Proposed items include parking lot and bus lane asphalt repair, fencing, playgrounds, roofing/facades, HVAC, restrooms, public address systems, security cameras, lockers, Applied Skills, flooring, paint, softball/baseball fields and grounds, resurfacing RHS’ track and exploring lane addition, and rebuilding tennis courts. 

They hope work would be done in 2026, but equipment and vendor availability could cause delays.  

Ron Cross, RCS attorney, said financial analysis by Jamie Bolser, chief of finance and human resources, her team and consultants regarding debt service and bonds for those repairs was well done. 

Bolser said properties inside Richmond city limits valued at $80,000 or more are already at their tax cap and won’t feel an increase from this project. 

The increase would be just over 5 cents per $100 of assessed value before any deductions are factored in. 

For example: 

  • A Richmond City Wayne Township or Spring Grove taxpayer with a home worth $50,000 would pay $6 more per year and a $75,000 home would cost $9.90 per year. 
  • Residents in Wayne Township outside city limits would pay $19.65 per year for a $100,000 homestead.
  • A Boston Township or Boston town resident with a $200,000 property would pay $58.65 per year. 

No one from the public spoke at the first hearing. The public has one more opportunity to comment at a hearing during the board’s 5:30 p.m. Wednesday, March 13, meeting at 300 Hub Etchison Parkway.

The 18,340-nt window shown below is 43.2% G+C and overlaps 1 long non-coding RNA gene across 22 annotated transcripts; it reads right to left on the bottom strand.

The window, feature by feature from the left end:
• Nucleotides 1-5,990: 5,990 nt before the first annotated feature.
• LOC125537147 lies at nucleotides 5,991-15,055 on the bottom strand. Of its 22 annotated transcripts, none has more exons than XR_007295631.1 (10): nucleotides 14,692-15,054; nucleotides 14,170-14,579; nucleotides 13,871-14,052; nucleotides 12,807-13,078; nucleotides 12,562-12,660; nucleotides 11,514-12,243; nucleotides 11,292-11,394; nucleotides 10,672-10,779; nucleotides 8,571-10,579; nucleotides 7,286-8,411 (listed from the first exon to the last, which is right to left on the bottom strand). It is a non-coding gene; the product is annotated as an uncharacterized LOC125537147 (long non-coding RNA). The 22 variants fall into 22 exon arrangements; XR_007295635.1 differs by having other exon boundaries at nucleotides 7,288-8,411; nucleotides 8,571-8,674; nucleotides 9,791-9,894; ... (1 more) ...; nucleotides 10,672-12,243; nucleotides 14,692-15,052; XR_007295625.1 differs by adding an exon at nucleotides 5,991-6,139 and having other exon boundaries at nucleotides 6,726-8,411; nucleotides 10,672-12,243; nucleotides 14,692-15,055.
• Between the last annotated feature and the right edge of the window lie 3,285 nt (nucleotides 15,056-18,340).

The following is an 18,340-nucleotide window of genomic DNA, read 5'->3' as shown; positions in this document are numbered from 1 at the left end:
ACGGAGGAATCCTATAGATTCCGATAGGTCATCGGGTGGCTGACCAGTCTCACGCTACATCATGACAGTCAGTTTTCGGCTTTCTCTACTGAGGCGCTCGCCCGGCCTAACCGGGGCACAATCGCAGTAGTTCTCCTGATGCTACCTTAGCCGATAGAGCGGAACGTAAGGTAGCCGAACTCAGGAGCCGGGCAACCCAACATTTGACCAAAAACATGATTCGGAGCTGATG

The full project list, financing options and tax base analysis presentations are available under the Feb. 28 and Jan. 24 meetings at

RCS filling board vacancy

Brad Walton resigned his Richmond Community Schools board seat to become the district’s facilities director. 

Board members thanked Walton for his 7 ½ years of service including time as president. The appointment would be until Dec. 31 because Walton’s seat is on the November ballot. 

To apply, candidates must have resided in RCS’ District 2 (east of U.S. 27 and south of U.S. 40) for at least 1 full year. The map showing district boundaries is at  

Interviews will be conducted at 4 p.m. March 20. 

Applications and resumes may be sent to or delivered to 300 Hub Etchison Parkway by 4 p.m. Wednesday, March 13. 

For more information, call Cindy Elzemeyer at 765-973-3335. 

Kristen Brunton is the new board president. Nicole Stults is vice president and Peter Zaleski is secretary. 

McBride Stadium update

RCS announced Feb. 27 it had officially closed that day on its purchase of McBride Stadium at 201 N.W. 13th St. and the surrounding area including four ball fields from the city of Richmond.

Scalf thanked Mayor Ron Oler, Parks Superintendent Denise Retz and parks staff for the care they’ve put into the stadium and making the transition as smooth as possible. 

Volunteers will be needed to prepare the stadium for baseball season. The first cleanup day took place Saturday. For more information about involvement, call 765-973-3411 or email

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A version of this article appeared in the March 6 2024 print edition of the Western Wayne News.

Millicent Martin Emery is a reporter and editor for the Western Wayne News.